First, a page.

"Generally, I just ignore them," Kluwe said. "I read all of them, but I don't really think about them. The funny thing is if you look at that argument, the basic foundation of that argument is, ‘Why don't you worry more about a children's game that basic human rights.' I'm generally going to go with basic human rights on that issue."

Back in 2008, Kluwe was similarly surrounded by reporters after the Vikings brought in a cavalcade of potential replacements following a punt that New Orleans' Reggie Bush returned for a touchdown in which Kluwe was instructed to kick the ball out of bounds. At that time, veteran kicker Ryan Longwell admitted that Kluwe was nervous about potentially losing his job. He was in his fourth season and didn't have enough of a track record to assure he would keep his job. This time around, Kluwe sees it as a wakeup call. But does it serve as motivation?

"Not really," Kluwe said. "I'm going to prepare the same way every week – the same I've always prepared. My goal is not to have a bad game. My goal is to do the best I possibly can. Sometimes you just don't succeed."

Kluwe's public mea culpa came because nobody felt worse about his off kicking night than he did. While most fans focus on offense and defense, games are often won and lost by the play of special teams (look back at the Detroit game to reinforce that notion). Kluwe said by not doing his job correctly, he put the defense in a bind that led to points that got Tampa Bay off and running.

"It's a momentum thing," Kluwe said. "You have a 20-yard punt in the first quarter and it kills the defense. I can't have something like that happen."

Kluwe admitted he's had some mechanical issues that were brought into focus Thursday. He said that is what he intends to spend this week working on most – making sure he gets his kicking rhythm back where it should be.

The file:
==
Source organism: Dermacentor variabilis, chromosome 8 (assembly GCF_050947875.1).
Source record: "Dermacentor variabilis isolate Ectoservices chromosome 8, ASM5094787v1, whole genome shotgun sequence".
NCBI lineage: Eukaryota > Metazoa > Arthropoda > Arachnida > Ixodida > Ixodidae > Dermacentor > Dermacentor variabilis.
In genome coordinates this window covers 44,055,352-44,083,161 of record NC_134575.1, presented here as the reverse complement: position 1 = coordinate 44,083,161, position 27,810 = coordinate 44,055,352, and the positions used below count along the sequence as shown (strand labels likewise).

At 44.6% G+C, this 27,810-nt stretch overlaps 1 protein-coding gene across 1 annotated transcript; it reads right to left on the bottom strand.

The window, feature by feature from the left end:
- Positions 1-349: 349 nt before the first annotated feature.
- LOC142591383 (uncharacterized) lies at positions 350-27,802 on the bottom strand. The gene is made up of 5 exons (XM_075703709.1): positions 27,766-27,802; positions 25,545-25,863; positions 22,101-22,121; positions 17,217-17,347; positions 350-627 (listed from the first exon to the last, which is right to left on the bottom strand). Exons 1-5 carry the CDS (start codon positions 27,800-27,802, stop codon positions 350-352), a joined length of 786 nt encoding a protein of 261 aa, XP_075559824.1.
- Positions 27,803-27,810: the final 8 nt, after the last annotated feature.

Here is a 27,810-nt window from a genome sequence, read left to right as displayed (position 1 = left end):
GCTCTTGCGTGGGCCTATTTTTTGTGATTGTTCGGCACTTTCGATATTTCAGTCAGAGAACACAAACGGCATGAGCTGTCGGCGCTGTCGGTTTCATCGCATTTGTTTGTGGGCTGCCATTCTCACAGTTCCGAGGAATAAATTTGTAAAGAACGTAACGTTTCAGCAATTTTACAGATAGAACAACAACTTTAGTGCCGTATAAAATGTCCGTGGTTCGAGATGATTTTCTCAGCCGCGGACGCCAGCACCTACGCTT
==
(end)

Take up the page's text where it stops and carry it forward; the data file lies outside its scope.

"I'm rushing myself a little bit, trying to go a little bit too fast," Kluwe said. "My drop hasn't been super-consistent. It's something that, hopefully, I can focus in on and try and get that corrected."

Consistency is critical for specialists. If a long snapper one-hops a couple of snaps, he's looking for work. If a kicker misses too many clutch field goals, he's shown the door. The same is true with a punter. In an age of specialization in the NFL, the difference between a booming punt and a shank can be minimal. How minimal?

"About an inch," Kluwe said. "The drop is maybe an inch inside or an inch outside or the ball is tilted three or four degrees forward or three or four degrees back, that can change the entire outcome of the kick. It's a very small window you have to hit in order to hit the ball well. Unfortunately on Thursday, I missed the window a couple of times."

Kluwe isn't going to make any drastic changes in his kicking motion. Instead, he plans to make minor tweaks that he hopes will get him back to where he has been for most of his career and, in the process, not have the media horde at his locker peppering him with questions.

"I'll approach it the same way I have the last 7½ years," Kluwe said. "I've played in the league for a while now and you've just got to try to stay consistent."

John Holler has been writing about the Vikings for more than a decade for Viking Update. Follow Viking Update on Twitter and discuss this topic on our message boards. To become a subscriber to the Viking Update web site or magazine, click here.